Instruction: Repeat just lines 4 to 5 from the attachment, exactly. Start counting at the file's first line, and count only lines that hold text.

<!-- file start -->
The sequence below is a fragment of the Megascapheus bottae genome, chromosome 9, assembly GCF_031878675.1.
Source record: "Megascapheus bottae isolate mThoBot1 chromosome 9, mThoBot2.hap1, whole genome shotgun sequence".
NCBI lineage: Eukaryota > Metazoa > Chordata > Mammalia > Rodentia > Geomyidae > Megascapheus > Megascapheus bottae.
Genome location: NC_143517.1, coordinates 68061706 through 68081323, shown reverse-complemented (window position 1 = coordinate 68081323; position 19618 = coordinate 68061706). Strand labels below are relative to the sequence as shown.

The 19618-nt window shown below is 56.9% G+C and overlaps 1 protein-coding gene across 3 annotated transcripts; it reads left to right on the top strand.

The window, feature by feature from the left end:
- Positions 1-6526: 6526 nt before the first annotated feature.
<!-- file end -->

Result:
Genome location: NC_143517.1, coordinates 68061706 through 68081323, shown reverse-complemented (window position 1 = coordinate 68081323; position 19618 = coordinate 68061706). Strand labels below are relative to the sequence as shown.

The 19618-nt window shown below is 56.9% G+C and overlaps 1 protein-coding gene across 3 annotated transcripts; it reads left to right on the top strand.